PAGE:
It is Solved by Walking—Just putting one foot in front of the other is a powerful choice in a world defined by our mechanized transport.

Americans Need More Bike Transit – And these Nonprofits are Bringing It—Bicycles are a humble solution to the problem of transportation emissions.

There Is No Excuse for You to Casually Drink Bottled Water—Outside of people dealing with the aftermath of natural disasters, why are we even having this discussion about bottled water?

It’s Time to Embrace American Hemp Production—Did you have that guy in your dorm who always liked to tell you about the magic nature of hemp?  I remember that guy.  Maybe he was not so crazy after all.

We Have More than Enough Money to Decarbonize Our Energy System

If I ever hear another American politician say that we cannot afford the transition to clean energy I will scream.  Why you ask?

In 2012 it was estimated that consumers in the U.S spent approximately $65 billion on soda.  In that same year it was estimated that consumers in the U.S. spent approximately $11 billion on bottled water.  [1] That is to say that American consumers spent over $75 billion on unnecessary drinks and, in the case of soda, a product that is generally regarded to be detrimental to your health.  Not to mention the environmental impact of disposable, single use containers.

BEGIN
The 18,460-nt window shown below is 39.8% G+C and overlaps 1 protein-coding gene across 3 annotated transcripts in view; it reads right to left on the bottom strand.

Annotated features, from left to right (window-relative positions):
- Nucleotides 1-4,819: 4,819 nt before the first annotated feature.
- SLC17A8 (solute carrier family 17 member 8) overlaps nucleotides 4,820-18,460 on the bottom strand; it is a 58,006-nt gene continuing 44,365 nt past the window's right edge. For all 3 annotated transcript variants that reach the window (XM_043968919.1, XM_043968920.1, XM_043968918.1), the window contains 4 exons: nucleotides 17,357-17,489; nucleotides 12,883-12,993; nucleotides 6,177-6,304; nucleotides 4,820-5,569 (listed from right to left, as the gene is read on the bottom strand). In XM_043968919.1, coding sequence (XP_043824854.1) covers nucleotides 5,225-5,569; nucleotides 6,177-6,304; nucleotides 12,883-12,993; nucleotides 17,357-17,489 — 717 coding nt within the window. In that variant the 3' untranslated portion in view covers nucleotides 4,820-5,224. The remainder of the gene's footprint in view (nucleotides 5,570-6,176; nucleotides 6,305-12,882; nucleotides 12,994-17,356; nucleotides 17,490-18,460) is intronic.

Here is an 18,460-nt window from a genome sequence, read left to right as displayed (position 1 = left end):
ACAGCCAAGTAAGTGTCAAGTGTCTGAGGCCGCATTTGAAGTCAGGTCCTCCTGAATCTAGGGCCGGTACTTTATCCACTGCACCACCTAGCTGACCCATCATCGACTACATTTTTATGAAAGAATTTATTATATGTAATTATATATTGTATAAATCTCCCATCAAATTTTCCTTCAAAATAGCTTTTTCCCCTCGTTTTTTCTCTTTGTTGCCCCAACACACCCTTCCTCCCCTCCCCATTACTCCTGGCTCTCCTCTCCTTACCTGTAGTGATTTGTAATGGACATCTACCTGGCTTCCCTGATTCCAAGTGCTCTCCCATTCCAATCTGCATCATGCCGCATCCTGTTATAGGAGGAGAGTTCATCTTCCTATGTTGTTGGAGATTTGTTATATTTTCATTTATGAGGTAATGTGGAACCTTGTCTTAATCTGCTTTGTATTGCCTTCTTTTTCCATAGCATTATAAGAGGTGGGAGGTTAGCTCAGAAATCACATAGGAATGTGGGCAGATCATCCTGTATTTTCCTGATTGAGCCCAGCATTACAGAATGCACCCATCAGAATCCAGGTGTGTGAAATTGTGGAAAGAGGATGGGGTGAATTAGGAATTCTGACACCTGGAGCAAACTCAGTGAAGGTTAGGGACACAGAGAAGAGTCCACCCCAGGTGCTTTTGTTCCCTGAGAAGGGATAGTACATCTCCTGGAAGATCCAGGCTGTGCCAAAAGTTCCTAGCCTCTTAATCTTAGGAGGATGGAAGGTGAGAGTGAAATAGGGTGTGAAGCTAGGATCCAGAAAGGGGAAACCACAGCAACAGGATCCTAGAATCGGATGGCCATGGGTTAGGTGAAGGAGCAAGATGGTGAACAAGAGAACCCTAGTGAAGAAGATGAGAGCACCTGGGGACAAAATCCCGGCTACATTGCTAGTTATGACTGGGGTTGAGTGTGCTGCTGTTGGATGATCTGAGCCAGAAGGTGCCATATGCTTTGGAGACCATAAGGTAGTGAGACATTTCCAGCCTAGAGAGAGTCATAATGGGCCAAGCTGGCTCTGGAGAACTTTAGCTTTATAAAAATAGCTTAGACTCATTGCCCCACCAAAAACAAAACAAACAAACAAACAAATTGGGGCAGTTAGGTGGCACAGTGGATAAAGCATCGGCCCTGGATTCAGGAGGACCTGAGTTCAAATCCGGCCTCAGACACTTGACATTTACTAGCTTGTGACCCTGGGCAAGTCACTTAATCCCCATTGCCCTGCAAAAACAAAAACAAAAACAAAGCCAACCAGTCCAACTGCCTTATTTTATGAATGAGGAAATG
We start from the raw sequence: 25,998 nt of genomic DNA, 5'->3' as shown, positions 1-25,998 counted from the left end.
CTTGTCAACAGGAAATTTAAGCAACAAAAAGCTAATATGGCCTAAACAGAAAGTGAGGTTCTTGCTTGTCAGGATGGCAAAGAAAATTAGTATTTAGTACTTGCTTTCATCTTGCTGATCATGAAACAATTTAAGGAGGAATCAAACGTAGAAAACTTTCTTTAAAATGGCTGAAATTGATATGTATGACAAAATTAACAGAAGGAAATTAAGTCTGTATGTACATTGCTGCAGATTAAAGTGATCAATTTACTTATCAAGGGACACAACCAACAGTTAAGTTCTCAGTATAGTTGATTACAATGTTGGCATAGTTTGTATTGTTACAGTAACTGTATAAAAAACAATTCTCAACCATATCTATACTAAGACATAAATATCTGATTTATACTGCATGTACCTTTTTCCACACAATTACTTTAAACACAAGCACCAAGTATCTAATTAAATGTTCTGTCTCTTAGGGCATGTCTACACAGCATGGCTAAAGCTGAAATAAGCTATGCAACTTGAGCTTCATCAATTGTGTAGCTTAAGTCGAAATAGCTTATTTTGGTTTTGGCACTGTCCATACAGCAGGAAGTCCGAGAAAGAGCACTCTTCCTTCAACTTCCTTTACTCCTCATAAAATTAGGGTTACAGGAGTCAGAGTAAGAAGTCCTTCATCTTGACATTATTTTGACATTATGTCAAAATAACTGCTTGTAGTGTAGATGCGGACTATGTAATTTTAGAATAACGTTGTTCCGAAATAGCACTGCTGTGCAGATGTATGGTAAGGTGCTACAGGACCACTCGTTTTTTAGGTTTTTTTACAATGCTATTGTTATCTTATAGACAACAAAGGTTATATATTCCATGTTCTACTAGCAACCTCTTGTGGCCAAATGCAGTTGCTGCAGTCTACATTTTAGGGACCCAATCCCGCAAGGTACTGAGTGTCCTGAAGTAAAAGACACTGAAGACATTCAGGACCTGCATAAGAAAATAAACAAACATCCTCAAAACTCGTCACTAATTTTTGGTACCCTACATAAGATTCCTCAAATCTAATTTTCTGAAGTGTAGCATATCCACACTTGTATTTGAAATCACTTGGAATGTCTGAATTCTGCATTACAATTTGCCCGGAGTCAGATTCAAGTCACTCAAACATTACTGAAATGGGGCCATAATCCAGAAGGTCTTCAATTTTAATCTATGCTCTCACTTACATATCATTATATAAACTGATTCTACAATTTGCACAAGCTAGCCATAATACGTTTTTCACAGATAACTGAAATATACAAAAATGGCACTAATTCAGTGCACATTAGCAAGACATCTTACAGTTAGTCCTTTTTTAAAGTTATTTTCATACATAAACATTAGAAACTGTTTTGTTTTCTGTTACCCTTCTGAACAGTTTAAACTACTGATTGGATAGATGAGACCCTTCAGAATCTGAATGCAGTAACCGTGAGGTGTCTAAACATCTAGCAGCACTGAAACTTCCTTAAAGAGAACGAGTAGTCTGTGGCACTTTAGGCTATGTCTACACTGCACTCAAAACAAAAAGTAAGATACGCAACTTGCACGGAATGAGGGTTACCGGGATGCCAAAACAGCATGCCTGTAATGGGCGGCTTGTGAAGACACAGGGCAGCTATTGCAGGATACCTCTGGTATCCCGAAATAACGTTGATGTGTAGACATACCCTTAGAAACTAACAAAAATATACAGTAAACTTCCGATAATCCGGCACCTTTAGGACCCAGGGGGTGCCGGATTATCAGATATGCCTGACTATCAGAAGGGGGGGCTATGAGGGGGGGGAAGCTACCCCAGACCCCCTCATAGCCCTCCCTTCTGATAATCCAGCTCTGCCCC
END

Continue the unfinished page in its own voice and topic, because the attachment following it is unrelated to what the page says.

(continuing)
Okay, why is that relevant in the terms of this discussion?  In 2016, the most recent year for which full year data is available, the U.S. invested $44 billion in clean energy including both private investing and government expenditure.  [2]

Therefore, we spend more than 50% more on soda and bottled water per year than we invest in clean energy.  If we just directed the money from soda and bottled water to clean energy investment it would represent an increase of 172%.  That is a lot of solar panels and wind turbines.

Someone may argue that this scenario is impractical, but I would challenge such an argument on several fronts.  One, spending on soda and bottled water—for the most part—is totally discretionary.  No one needs a Diet Coke to survive and other than emergency situations no one needs bottled water.  It could be argued that it would be better if no one consumed bottled water given the economic and environmental impact of a product that can also be obtained from municipal water supplies.  Two, by and large individuals now have the power to redirect their discretionary spending toward renewable energy.  As long as you have the capital or alternative financing arrangements are available you can put solar panels directly on your roof.  Thus, your Diet Coke and Evian habit can be turned into clean energy.  A direct substitution, so to speak.